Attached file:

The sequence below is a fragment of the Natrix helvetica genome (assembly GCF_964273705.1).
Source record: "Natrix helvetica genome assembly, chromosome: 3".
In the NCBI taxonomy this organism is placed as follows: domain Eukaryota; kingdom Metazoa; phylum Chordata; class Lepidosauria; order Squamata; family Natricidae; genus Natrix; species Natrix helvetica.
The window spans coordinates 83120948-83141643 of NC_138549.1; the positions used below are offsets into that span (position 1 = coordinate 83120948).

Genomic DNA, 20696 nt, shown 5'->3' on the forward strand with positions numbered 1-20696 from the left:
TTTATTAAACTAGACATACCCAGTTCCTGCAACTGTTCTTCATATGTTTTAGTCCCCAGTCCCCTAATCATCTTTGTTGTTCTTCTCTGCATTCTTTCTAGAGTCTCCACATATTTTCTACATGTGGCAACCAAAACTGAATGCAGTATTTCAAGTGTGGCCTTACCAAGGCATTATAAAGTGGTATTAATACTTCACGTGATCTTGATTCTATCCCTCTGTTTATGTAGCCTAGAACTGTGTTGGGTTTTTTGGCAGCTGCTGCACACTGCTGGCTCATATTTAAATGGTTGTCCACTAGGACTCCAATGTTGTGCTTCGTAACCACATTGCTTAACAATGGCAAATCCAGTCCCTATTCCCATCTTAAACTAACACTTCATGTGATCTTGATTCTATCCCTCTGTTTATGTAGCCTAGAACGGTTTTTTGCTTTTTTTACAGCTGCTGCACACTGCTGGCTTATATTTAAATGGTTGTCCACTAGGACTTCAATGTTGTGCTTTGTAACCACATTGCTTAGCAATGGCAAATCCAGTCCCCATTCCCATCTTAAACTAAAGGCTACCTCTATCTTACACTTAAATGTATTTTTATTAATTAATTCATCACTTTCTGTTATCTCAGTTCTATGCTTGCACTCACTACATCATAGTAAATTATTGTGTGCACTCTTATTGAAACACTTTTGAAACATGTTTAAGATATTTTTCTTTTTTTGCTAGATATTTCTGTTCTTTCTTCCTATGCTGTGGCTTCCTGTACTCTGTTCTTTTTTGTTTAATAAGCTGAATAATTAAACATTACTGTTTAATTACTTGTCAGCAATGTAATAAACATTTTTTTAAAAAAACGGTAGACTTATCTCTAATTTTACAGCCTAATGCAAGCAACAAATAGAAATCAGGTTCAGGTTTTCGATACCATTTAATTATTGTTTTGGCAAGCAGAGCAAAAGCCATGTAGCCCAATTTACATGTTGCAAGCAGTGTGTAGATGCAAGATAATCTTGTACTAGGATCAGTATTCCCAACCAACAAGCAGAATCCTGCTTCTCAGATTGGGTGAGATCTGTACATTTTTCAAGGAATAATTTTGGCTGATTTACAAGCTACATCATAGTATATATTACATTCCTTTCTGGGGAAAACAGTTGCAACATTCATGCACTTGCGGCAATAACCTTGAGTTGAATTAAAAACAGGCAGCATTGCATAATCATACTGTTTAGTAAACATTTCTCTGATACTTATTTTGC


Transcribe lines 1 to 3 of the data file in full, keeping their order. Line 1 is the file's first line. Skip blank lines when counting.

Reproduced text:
The sequence below is a fragment of the Natrix helvetica genome (assembly GCF_964273705.1).
Source record: "Natrix helvetica genome assembly, chromosome: 3".
In the NCBI taxonomy this organism is placed as follows: domain Eukaryota; kingdom Metazoa; phylum Chordata; class Lepidosauria; order Squamata; family Natricidae; genus Natrix; species Natrix helvetica.